Something changed in the already-flaky conference wireless system, and I haven't been able to get online from the conference (only from my hotel room) for a while. That has limited my ability to update. But here goes.
September 7, Wednesday: day 2 of MOL 12, notably including the guided walking tour of tourist sites around Nara. I had mixed feelings about that: I got a lot of interesting information from the tour and visited some places I might not have done under my own power, but it was also at times frustrating.
Roughly in order of the photo gallery (where I'll post more detailed comments): there were a lot of turtles sunning themselves in the pond below Kofuku Ji this morning. I explored the grounds of that temple a little more on the way to the conference, and got photos of some interesting things you can see in the gallery. The conference talks only covered the morning, and were followed by a group lunch and then the guided walking tour, for which we split into groups of five or six delegates, each of which had its own guide.
First we went to the Isuien Garden, which is designed in an early Buddhist style, focused on natural elements, especially water. Later Zen styles would use more artificial substitutes like raked gravel. Members of my group were quite interested in the religious doctrine behind the garden, asked a lot of detailed questions, and it was sort of amusing to hear the guide reach the limits of her knowledge on the subject.
Next, Toudai Ji. This is a large Buddhist temple, home of the world's largest bronze Buddha statue. It is evidently also a major destination of school tour groups. The whole place was crowded with schoolchildren, their teachers and guides yelling at them through megaphones, sacred deer begging for food (rather more aggressively here than in the park - one tried to eat the shirt of a member of my group), and so on. I thought the crowding and tourist orientation detracted. On the other hand, even in the days when the religious aspect of the site was taken more seriously than it seems to be today, it would still have been crowded by pilgrims, and those pilgrims would have been exploited for donations, and so on. I guess the point would be: it was always a tourist trap. I shouldn't be too upset that it is a tourist trap today. It hasn't been degraded into a tourist trap from some purer earlier state.
It was interesting to pay attention to the way our tour guide referred to the different religious figures in English. She consistently called the being depicted by the big statue "Great Buddha," and to hear her talk, he might as well have been Jesus. It was all about soteriology. Stuff like how Great Buddha's fingers are webbed to symbolize that nobody will slip through his fingers - he will save everybody. I think the emphasis on salvation is partly the nature of "pure land" Buddhism, which is the form practiced in Japan, but it may also be the emphasis thought to be most comprehensible to Western tourists. Great Buddha was described in a way that made him sound a whole lot like the Amida Buddha (the one who sponsors the Pure Land) but what I read in Wikipedia suggests those are not the same figure. Our guide also talked about "Historical Buddha," who is the one who sat under the tree and ended up teaching Buddhism to other human beings. I'm not sure what his exact relationship to Great Buddha is supposed to be.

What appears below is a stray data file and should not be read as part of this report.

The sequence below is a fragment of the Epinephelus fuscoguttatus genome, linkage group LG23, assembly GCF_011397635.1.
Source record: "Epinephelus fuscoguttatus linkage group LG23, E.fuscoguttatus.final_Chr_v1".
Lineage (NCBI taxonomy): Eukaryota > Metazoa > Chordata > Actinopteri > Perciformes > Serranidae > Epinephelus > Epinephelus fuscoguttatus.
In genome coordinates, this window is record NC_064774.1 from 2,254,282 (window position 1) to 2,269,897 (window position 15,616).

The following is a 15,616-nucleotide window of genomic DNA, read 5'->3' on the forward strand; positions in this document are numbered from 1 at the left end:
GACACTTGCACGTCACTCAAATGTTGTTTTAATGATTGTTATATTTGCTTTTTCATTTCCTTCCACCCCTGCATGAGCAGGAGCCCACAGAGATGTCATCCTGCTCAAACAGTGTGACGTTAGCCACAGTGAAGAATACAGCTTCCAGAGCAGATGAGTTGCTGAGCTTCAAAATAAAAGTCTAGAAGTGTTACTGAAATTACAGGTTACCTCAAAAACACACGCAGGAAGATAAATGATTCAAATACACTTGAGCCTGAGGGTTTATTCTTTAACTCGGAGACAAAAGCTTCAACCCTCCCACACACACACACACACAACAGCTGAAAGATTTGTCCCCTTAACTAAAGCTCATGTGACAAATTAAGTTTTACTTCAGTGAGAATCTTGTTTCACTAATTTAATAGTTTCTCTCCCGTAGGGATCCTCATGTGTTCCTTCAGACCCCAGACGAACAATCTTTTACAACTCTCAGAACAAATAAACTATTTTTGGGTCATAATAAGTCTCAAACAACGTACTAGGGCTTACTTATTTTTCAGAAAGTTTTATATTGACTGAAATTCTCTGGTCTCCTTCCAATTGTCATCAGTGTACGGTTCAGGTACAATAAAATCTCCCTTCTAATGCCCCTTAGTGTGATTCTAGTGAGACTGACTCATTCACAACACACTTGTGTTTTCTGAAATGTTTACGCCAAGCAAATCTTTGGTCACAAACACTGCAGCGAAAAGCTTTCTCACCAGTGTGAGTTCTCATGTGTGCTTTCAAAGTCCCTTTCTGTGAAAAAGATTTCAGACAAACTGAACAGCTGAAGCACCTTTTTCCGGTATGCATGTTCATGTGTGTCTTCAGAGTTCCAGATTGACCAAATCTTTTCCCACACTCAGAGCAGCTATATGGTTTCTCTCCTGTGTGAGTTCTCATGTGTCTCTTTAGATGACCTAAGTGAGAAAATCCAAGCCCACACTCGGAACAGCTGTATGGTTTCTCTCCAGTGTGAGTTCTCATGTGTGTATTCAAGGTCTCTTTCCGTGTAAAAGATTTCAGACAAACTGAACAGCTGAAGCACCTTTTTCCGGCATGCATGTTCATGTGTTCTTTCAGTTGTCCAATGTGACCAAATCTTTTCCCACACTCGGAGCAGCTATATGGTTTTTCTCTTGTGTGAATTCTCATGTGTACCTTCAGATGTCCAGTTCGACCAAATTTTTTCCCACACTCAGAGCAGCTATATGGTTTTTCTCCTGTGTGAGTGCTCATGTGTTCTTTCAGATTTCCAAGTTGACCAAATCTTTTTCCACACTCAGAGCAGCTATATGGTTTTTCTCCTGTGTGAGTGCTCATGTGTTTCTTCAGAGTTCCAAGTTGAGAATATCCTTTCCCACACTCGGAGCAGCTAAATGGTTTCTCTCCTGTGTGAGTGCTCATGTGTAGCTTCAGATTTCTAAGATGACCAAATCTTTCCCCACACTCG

This didn't come up at Toudai Ji, but when we got to the Shinto sites she consistently translated kami (Shinto divine being) as "spirit of God," as if they were all aspects of a single being, which I suspect is an effort to make it more acceptable to followers of monotheistic religions.
Toudai in Toudai Ji is spelled the same way (東大) as Toudai, the nickname of the University of Tokyo. I have not been told this, but I would expect because it's how such things work, that because of the pun Toudai Ji may be a popular pilgrimage destination for students who want to pray to do well on the Toudai entrance exam.
After Toudai Ji, we went to Kasuga Taisha, 春日大社. (It's the same Kasuga as in the real name of the girl called "Osaka" in Azumanga Daioh.) This is a taisha, a "grand shrine," which refers to its rank in the pre-World War II government ranking system, before the Americans required the government to officially claim to have gotten out of the religion business. Kasuga Taisha was formerly very important to the government, however, because it is the family shrine of the imperial Fujiwara family. It is the head shrine of a network of several thousand around Japan, and the prototype of the Kasuga form of shrine architecture. This shrine is also known for its stone and bronze lanterns. I didn't feel comfortable trying to participate in worship while I was with the tour group, and I felt I'd probably have been happier going there alone instead of with a guide - but I figured I'd have the chance to do that another day.
The tour wound up at Kofuku Ji, the temple through which I've been walking back and forth repeatedly on the way to and from the conference; but we only really stopped to look at the five-story pagoda, so I remain on my own to research the other buildings. The five-story pagoda is interesting, though. It is the second-highest pagoda in Japan. Pagadas are (I hadn't known this) basically mausoleums for Historical Buddha, built tall so as to be visible and impressive for a long distance around. Each one, at least in theory, has some of his cremated ashes buried underneath. Each of the floors is independently suspended from the central column, rendering the structure basically immune to earthquakes. However, it burned down and was rebuilt several times over the centuries before people figured out lightning rods.
The tour ended a little before dinner, for which we were on our own. I ended up going to a fairly traditional Japanese restaurant that seemed to specialize in eel dishes, with basically the same group I'd been in on the tour.